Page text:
WASHINGTON D.C. — According to one Internet education blog, the National Governors Association (NGA) is lobbying Congress to continue providing Secure Rural Schools (SRS) aid to states impacted by federal lands.
For over a century, counties with federal forests have received a portion of revenue from timber sales in those forests. In 1908, the Forest Service began paying counties 25 percent of timber revenues, and in 1937, the Bureau of Land Management began paying counties 50 percent of timber revenues.
Unfortunately, when timber revenues fluctuate due to changes in world timber markets and timber production declines so do the county payments. To combat these fluctuations and provide more secure funding for these rural counties, in 2000, the Secure Rural Schools and Community Self-Determination Act (SRS) was signed into law. SRS provides funding for rural schools, roads and rural infrastructure, law enforcement, and other critical government services.
To replace SRS funding with timber harvest alone the Forest Service would have to increase timber harvest from 2.4 billion board feet per year to 16 billion board feet per year.
The governors issued a statement April 26 imploring lawmakers to restore cuts made to the SRS program since 2015, asking that money be restored for SRS in the fiscal 2017 budget through to fiscal 2018 at previous levels.
Some $278 million in SRS funds were available in fiscal 2015 compared to $58 million in fiscal 2016. Nine million students in about 4,400 districts benefit from the funds. The Owing to their timber product harvests on federal lands, Oregon, California, and Idaho see the most funds form the program.
Poor rural counties in southern Colorado also are dependent on the funds, especially since the state of Colorado recently cut education finding.
SRS officially expired last Friday, April 28. Congress is still negotiating how to fund the rest of the budget year. President Donald Trump’s preliminary budget proposal for fiscal 2018, which will begin Oct. 1, doesn’t mention SRS.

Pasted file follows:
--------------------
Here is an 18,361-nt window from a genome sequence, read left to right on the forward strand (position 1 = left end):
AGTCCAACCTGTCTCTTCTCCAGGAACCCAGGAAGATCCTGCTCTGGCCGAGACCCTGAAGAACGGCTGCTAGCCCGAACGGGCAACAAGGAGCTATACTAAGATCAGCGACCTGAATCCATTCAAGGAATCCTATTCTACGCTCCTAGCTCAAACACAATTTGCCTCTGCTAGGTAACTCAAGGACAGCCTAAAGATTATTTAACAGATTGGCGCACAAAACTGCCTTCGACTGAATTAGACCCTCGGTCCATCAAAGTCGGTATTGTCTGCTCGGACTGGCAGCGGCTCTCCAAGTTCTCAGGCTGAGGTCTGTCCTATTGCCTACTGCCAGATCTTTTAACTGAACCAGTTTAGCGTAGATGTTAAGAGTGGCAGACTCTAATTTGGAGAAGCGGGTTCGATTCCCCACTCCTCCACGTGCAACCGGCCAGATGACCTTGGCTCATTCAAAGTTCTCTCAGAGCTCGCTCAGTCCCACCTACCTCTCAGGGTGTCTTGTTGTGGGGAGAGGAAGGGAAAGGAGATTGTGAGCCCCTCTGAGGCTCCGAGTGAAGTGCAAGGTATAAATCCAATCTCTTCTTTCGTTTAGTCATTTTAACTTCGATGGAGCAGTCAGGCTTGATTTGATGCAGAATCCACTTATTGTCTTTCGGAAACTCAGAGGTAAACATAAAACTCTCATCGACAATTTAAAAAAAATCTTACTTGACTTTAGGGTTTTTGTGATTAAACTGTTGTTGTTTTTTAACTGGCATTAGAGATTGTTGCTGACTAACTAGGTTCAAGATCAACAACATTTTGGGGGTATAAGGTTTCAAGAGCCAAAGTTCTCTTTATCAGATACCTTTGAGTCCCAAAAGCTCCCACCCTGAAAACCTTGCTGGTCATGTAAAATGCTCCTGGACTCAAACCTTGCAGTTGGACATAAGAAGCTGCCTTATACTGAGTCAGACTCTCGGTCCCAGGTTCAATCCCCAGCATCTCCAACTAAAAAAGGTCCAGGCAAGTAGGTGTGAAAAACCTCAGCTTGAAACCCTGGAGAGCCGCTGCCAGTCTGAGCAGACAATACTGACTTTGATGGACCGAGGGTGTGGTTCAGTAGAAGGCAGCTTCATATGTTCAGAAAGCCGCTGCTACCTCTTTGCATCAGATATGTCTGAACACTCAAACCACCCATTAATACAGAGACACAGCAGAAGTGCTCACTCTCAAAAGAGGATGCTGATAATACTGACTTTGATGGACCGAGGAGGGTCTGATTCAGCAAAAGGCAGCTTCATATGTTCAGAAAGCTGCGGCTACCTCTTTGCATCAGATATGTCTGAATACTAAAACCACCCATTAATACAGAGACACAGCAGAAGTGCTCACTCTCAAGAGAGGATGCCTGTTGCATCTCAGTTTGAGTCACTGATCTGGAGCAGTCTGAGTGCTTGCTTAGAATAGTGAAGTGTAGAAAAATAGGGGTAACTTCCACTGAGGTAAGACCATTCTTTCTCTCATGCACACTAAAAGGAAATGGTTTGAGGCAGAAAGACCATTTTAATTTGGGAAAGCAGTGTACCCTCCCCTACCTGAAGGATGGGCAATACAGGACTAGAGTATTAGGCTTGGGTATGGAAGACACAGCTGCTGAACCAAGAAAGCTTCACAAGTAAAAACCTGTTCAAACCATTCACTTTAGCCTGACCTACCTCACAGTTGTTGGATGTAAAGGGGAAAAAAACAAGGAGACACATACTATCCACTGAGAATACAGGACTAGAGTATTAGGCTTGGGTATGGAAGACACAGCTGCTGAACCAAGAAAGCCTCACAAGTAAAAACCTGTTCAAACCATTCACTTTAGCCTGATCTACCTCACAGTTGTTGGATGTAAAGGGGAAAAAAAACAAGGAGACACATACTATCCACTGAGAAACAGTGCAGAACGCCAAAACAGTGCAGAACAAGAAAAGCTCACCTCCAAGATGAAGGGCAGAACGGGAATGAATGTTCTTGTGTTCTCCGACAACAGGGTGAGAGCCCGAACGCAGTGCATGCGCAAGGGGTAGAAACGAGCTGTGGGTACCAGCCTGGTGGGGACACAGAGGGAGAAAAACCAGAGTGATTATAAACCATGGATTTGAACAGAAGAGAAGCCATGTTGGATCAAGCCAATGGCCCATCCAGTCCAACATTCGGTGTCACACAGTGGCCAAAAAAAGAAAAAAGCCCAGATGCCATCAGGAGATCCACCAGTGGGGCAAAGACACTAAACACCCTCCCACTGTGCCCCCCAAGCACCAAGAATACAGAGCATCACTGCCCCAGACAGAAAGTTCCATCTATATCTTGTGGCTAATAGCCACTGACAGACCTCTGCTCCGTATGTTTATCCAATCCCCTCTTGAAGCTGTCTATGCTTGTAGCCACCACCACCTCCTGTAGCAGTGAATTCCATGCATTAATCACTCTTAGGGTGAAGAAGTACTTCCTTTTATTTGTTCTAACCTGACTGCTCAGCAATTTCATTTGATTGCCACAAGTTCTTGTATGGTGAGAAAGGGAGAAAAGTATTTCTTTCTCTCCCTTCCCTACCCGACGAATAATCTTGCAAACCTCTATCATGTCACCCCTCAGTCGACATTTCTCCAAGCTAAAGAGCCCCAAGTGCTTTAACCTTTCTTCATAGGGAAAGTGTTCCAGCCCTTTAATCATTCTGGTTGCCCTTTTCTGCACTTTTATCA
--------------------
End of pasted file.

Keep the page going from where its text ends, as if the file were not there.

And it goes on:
It will likely be several more weeks before his administration releases a fully fleshed-out budget that addresses the program. Fiscal 2018 begins on Oct. 1.
Members of Congress from states where federal lands comprise much of the total landmass have written to Office of Management and Budget Director Mick Mulvaney urging him to include SRS funding at 2015 levels.
Saguache County Commissioners sent a letter to U.S. Rep. Scott Tipton and U.S. Senators Michael Bennett and Cory Gardner Tuesday, asking them to support the full refunding of Payment in Lieu of Taxes (PILT) ass well as SRS this fiscal year.
“Should the federal government fail to reauthorize SRS, county forest payments will revert to the permanently authorized 25 percent revenue sharing payments under the National Forest Revenue Act of 1908. This will negatively impact county government revenues. When SRS authorization expired in FY2014, county payments nationwide decreased by a staggering 80 percent.
“Another revenue cut like this will force many public lands, counties and schools to reduce the most basic services and infrastructure, including a reduction in school teachers. Additionally, some counties receiving PILT payments may see a reduction [as well], as SRS counties would no longer be required to deduct SRS payments under the PILT formula.
“County governments are responsible for implementing a broad array of services, such as educating our nation’s youth, responding to emergency calls and maintaining public infrastructure. Counties across the nation urge you to protect vital revenue streams that ensure these public services will not be interrupted in the coming year and in the long-term.”